How to fix what is broken and not break what is not
A change in policy would only result in two things. One, the people that traded links for the wrong reasons are SEO and on top of it and find ways to do what they have to do and hide it from Google. Making selling of cannabis or making copies of copyrighted software illegal did neither stop people from buying dope or from making copies of copyrighted software. It happens much more in secret now, together with all the other seriously bad stuff that always happened in secret.
Two, because link buying and selling will continue out of the eyes from anybody, will Google have no other choice and increasingly make decisions based on assumption rather than knowing. This will increase the number of false positives[i] and hurt the wrong people. If it would not, Google would not have any reason to change its policy, because they already do a good job in detecting them.
Often forgotten and left out of the discussions is one group of webmasters, affiliates.
Affiliates played a big role in helping Google to become what it is now. They were the early adopters of Pay-Per-Click and promoted merchants that did little or nothing know about it.
Since search marketing become big and even the last advertiser realized that search is something he should care about, did Google did start treating affiliates differently. This by itself might be okay, but what is not okay is the fact that they get a different treatment from Google than other advertisers, penalized, for no transparent reason. It started with paid search[iii] and now continues with organic search.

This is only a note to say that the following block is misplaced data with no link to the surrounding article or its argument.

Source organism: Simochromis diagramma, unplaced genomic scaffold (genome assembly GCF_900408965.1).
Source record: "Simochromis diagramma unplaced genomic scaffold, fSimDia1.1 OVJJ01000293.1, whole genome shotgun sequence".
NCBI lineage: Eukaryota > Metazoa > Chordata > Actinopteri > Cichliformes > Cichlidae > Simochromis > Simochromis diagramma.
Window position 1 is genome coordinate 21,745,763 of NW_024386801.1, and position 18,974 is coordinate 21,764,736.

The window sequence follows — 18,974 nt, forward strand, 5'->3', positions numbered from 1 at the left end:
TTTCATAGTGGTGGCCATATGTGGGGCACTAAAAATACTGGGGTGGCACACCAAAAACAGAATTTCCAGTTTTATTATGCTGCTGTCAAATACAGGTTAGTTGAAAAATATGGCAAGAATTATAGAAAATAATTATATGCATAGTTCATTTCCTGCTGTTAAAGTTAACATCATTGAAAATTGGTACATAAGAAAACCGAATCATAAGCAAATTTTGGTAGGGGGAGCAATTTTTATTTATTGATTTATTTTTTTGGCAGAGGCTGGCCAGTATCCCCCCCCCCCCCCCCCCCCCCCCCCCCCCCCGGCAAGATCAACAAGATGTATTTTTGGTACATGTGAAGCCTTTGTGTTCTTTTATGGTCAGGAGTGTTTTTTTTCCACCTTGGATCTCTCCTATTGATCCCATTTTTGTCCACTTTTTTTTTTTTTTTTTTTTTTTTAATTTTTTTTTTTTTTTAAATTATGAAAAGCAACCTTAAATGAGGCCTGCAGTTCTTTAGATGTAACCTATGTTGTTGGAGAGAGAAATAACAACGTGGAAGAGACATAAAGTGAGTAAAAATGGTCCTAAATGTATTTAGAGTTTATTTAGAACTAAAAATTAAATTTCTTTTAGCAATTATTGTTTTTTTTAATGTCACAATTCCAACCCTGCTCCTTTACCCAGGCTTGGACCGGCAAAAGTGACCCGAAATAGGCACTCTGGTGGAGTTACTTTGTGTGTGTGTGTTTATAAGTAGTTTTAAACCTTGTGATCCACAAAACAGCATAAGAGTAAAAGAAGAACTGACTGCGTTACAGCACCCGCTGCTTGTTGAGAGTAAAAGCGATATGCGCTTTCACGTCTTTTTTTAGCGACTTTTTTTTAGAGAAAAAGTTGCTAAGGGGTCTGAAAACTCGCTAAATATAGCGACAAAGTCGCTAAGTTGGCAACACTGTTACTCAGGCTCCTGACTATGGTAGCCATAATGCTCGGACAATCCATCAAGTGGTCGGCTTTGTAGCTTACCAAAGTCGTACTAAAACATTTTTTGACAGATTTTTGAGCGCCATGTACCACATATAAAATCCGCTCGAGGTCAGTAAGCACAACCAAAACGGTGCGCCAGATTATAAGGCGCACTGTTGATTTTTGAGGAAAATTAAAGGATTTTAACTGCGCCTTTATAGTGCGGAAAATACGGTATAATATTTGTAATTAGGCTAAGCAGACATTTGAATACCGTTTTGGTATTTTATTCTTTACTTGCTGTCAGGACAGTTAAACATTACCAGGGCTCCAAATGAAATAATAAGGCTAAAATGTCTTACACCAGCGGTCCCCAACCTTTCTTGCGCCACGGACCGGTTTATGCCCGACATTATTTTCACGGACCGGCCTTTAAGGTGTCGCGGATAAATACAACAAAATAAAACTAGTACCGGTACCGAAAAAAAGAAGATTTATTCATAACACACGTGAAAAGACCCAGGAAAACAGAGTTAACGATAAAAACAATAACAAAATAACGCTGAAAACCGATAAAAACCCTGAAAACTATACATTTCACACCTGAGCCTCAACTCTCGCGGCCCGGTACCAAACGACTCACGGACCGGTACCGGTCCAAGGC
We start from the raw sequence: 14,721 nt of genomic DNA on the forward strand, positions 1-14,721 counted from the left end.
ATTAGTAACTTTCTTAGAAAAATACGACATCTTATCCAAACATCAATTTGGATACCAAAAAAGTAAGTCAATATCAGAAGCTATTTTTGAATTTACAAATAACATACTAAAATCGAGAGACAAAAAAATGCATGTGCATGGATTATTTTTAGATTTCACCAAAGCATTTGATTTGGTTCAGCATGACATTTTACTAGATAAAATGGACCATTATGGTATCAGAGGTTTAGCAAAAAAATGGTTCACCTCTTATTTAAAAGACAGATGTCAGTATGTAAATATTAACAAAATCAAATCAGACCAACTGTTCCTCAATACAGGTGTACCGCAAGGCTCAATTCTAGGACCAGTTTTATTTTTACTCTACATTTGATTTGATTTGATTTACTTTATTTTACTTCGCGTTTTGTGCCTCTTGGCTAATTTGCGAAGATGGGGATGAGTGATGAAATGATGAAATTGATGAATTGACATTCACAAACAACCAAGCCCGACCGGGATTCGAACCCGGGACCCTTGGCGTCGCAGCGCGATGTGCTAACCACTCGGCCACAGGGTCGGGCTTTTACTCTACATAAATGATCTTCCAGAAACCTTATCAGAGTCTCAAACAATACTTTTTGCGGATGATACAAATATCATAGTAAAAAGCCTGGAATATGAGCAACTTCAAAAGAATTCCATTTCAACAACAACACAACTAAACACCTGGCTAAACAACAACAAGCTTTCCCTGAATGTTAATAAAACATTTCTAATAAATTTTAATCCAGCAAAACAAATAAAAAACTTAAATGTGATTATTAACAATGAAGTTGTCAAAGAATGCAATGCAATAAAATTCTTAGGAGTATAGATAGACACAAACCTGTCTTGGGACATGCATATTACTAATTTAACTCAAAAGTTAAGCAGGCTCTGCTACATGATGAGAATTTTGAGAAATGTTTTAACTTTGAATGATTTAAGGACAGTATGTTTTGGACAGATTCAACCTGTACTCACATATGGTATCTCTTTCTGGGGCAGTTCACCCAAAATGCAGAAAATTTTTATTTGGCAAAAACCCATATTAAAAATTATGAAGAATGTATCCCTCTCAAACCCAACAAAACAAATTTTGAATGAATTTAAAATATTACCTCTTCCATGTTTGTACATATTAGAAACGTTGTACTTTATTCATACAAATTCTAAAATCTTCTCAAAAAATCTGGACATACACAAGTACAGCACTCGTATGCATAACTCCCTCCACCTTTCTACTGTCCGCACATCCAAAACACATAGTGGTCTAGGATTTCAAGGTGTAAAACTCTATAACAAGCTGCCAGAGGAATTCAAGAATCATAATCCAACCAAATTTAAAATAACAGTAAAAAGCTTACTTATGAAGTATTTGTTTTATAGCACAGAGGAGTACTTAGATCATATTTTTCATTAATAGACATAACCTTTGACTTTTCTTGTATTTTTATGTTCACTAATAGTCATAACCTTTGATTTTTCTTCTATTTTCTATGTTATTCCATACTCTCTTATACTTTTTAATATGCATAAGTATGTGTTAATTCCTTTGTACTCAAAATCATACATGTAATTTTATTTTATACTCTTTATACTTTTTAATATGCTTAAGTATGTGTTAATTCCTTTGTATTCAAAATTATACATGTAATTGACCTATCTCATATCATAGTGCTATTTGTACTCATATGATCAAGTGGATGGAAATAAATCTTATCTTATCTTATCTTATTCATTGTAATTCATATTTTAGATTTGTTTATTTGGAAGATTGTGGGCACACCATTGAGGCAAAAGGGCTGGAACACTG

Affiliate links are in a sense paid links. Maybe “to be paid” links would be more accurate, because affiliate marketing is based on performance where the affiliate only gets paid either a bounty (CPA) or a share of the referred business (CPS), if the referred traffic converts or does what the advertisers want users to do on their website.
The statement “It is an affiliate link and it was given by choice” is an oxymoron in the eyes of Matt Cutts.
The problem is that in contradiction to paid non-affiliate links that are giving for SEO purposes must affiliate links in context be as highly relevant and targeted as possible in order for the affiliate to earn money from them.
An affiliate can simply not afford not to be relevant, because it would put itself out of business.
By enforcing the use of NOFOLLOW on affiliates would Google in effect deny affiliates the right to vote[iv] and while sustaining their business. The two choices “free and broke” and “oppressed, but maybe in business (with penalties)” do not sound very appealing.
No Discussion Is like a Statement
I asked Matt Cutts more than once directly about the role of affiliates in the paid links and use of NOFOLLOW discussions. I am an affiliate marketer and take things that seem to be an unjustified dislike of affiliates by Google a bit personal.
Expressing my position by comparing methods[v] used by Google to strong historical examples to demonstrate the possible but extreme consequences of using such methods might seem to be a bit harsh. I did cut down on that[vi] to avoid the discussion to take a different direction, but without thinking that they are incorrect or unwarranted.
To avoid addressing the issue is like a statement to me, a statement that makes me sad. It also makes me lose more of the respect and trust Google once had.
Apropos trust, may Google looks for answers in the wrong place. Trust might be something to work with and find a solution that will benefit webmasters, users and search engines alike.
Cumbrowski.com – Internet Marketing Resources
[i] Rae Hoffman (15. April 2007), “Why Google Shouldn’t Penalize Us for Their Incompetence“, Sugarrae.com (see post and comments)
[iii] Carsten Cumbrowski (14. April 2007), “If Two Marketers Do The Same Thing Is It Not The Same“, ReveNews.com
[iv] Carsten Cumbrowski (7. April 2007), “Are Affiliate Links Paid Links? Are They A Vote? Or Spam?”, ReveNews.com